Trying to hear a conversation in a noisy room is certainly harder than in a quiet one. Your ears and brain have to work harder to filter out the extraneous noise and pick up the immediate conversation. The question here is, do you feel that you’re having a harder time with this, and more often than others? Trouble understanding people with even mild background noise is often one of the first signs of hearing loss.
You Find It Harder to Hear Women and Children
Hearing loss often begins with higher frequency sounds. Women and children’s voices typically fall in these higher registers. You might notice that you have a harder time hearing their voices in particular.
It Often Seems Like People Around You Are Mumbling
If you’re starting to wonder why more people mumble these days, it might, instead, be your hearing. Do people sound like they’re speaking through a mask, long after their masks have been abandoned? This issue relates back to struggling to clearly distinguish consonants and vowel sounds; to those experiencing hearing loss, this could be mistaken for mumbling.
You Have Difficulty Hearing on the Phone
Phone conversation can be difficult, when there is considerable noise going on around you, or near the person with whom you are speaking. With a phone conversation, you also can’t read their lips, which is something most of us do, to some degree, whether we realize it or not.
However, if you find you can’t hear well on the phone when all of the following are true, you might be experiencing hearing loss:
- Volume is turned up over 60%
- It happens with every phone conversation, not just occasionally
- There is no ambient noise on either end
You Have Begun Avoiding Social Situations
Not being able to follow conversations can be exhausting, frustrating, and isolating. And sometimes, it’s embarrassing to keep asking people to repeat what they’re saying. If you find you’re turning down invitations and avoiding large gatherings more, hearing loss might be the real reason.
You Have Ringing in Your Ears
Temporary ringing in the ears (tinnitus) happens at some point for many of us. Enough so that everyone can understand what the phrase means. If your tinnitus is not temporary, or happens with increasing frequency, you should contact your hearing healthcare provider to investigate further. Especially when it comes to ototoxicity, you should report any changes in your hearing immediately to prevent further progression.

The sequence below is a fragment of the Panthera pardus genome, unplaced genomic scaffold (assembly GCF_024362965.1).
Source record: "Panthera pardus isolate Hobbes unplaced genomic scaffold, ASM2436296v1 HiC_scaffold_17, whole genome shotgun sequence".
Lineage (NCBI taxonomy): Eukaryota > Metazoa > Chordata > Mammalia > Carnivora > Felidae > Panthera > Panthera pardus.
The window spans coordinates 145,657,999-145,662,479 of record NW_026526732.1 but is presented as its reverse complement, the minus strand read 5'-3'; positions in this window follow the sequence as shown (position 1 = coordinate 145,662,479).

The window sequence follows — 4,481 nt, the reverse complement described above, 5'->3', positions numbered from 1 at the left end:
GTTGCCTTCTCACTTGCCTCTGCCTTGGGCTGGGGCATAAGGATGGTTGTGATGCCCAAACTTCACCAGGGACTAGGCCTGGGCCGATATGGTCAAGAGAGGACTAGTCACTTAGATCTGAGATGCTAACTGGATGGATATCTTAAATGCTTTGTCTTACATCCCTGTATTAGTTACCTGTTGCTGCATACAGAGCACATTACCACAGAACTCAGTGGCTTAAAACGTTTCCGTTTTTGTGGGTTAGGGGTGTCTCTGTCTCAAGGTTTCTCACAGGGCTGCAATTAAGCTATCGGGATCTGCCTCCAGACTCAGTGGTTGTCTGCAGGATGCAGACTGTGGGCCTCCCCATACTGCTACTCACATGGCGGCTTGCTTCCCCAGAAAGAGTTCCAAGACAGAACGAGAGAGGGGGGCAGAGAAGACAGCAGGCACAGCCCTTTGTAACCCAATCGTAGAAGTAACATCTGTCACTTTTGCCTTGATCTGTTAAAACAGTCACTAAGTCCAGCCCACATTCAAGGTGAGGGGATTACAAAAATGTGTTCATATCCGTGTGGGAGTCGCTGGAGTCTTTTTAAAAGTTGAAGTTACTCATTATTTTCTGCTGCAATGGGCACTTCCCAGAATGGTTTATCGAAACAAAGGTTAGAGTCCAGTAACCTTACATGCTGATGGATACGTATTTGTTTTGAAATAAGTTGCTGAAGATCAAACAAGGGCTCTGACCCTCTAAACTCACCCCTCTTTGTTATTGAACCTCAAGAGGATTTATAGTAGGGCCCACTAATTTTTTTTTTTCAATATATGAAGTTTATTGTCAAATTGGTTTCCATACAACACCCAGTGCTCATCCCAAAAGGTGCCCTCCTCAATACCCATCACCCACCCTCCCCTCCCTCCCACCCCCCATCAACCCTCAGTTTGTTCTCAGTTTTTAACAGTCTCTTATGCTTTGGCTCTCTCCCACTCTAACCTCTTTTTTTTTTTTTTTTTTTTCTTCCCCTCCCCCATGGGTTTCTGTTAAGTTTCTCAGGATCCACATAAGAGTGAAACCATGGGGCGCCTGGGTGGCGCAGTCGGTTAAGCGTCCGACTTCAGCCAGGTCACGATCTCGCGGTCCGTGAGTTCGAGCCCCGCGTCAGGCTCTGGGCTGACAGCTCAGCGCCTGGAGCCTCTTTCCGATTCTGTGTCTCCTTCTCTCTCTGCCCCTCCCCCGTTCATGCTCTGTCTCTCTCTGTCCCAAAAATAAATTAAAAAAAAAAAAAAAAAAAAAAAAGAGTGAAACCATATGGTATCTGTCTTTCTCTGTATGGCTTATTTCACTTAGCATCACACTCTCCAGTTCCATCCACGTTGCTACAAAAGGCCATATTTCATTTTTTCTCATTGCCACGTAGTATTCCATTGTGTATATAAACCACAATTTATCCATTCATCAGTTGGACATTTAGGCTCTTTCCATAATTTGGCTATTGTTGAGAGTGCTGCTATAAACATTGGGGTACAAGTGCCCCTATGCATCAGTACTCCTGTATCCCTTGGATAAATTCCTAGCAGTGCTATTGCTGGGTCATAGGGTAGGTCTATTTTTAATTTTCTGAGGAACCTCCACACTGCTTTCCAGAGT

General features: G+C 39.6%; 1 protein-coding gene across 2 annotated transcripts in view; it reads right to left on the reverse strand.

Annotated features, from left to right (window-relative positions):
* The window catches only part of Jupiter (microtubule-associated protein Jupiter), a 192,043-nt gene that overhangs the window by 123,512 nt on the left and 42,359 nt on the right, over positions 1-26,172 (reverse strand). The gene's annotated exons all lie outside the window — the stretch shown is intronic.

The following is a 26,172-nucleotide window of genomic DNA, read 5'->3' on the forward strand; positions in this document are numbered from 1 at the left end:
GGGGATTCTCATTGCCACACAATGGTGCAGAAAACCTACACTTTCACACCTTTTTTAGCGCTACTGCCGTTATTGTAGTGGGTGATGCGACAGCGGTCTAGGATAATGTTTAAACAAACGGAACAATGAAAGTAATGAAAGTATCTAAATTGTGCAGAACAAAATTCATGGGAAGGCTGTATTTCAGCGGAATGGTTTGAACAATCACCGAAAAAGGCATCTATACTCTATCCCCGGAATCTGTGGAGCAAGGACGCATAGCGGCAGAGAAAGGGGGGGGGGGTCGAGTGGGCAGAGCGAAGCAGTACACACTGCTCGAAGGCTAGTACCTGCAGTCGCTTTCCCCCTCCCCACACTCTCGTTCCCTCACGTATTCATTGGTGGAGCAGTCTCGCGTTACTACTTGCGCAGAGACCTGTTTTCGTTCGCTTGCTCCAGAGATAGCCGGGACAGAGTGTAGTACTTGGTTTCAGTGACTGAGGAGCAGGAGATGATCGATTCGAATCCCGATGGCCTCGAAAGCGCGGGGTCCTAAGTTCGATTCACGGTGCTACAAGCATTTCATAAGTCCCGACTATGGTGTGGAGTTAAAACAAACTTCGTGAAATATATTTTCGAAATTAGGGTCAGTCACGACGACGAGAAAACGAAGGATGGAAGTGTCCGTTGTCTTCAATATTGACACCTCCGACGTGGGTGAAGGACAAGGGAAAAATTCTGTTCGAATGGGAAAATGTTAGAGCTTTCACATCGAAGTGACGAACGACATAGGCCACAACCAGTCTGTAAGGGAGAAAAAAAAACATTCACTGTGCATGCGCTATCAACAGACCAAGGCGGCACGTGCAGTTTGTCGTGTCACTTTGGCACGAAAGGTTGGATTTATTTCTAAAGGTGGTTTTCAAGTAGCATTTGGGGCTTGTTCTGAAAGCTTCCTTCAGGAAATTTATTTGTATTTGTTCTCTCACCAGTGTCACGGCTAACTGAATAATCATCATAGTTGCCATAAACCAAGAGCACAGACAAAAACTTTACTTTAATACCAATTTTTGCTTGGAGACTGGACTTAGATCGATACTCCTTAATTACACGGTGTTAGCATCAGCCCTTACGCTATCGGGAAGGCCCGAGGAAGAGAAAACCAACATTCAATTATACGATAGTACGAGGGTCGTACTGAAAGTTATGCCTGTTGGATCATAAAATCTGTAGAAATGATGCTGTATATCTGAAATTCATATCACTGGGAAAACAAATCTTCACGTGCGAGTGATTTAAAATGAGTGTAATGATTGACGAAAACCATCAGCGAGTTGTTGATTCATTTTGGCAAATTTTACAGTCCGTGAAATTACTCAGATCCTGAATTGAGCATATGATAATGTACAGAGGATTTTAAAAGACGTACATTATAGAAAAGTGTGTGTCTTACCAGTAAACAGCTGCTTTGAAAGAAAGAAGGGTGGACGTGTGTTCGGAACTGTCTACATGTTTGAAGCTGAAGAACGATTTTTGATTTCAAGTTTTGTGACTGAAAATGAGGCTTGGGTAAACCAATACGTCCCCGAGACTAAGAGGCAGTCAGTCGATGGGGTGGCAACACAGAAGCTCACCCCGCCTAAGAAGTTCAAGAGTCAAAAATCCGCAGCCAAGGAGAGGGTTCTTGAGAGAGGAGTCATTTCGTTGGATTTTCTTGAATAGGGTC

Dizziness or New Balance Issues
Some types of hearing loss can also cause dizziness or affect your balance. Your inner ear helps your body naturally maintain balance (equilibrium). If you are experiencing dizziness, having difficulty walking in a straight line, or find yourself learning to one side, it is likely that your inner ear is the cause. The same damage that could affect your equilibrium could also be affecting your hearing, and changes in your balance may be more noticeable than hearing loss.
Others Tell You That You May Have Hearing Loss
Sometimes, it’s the people around you who notice your hearing loss before you do, or they are the first to voice this suspicion. As the chance of hearing loss increases with age, it can be hard to admit that we are experiencing symptoms associated with getting older. Thankfully, the days of stereotypical large hearing aids are becoming a thing of the past. Many modern hearing devices are incredibly discrete, and comfortable to wear all day. Perhaps more of your friends than you realized wear them, because they often go unnoticed.
Monitor Your Hearing with Regular Hearing Exams
Knowing the signs and symptoms of hearing loss early on is important. If you have identified one or more signs that your hearing has diminished, the best next step is to schedule a hearing exam. If you are 60 years of age or older, having regular hearing exams can ensure any changes in your hearing are caught, diagnosed, and treated as soon as possible.
The hearing healthcare providers at Audibel want to give you the Joy of Hearing. They want you to enjoy the sound of the wind chimes, the laughter of children playing in the park, the sweet nothings whispered by your loved one, the nuances in your favorite music, and even the crickets and the birds singing. With the help of hearing aids, you won’t have to struggle to hear the importance conversations throughout your day, and will be able to watch your favorite television shows and movies at a volume that is comfortable for those watching with you. After getting a hearing aid, many patients report they had no idea how much they had been missing. Contact one of our conveniently located offices today, to ensure you don’t miss out on all the joys of hearing.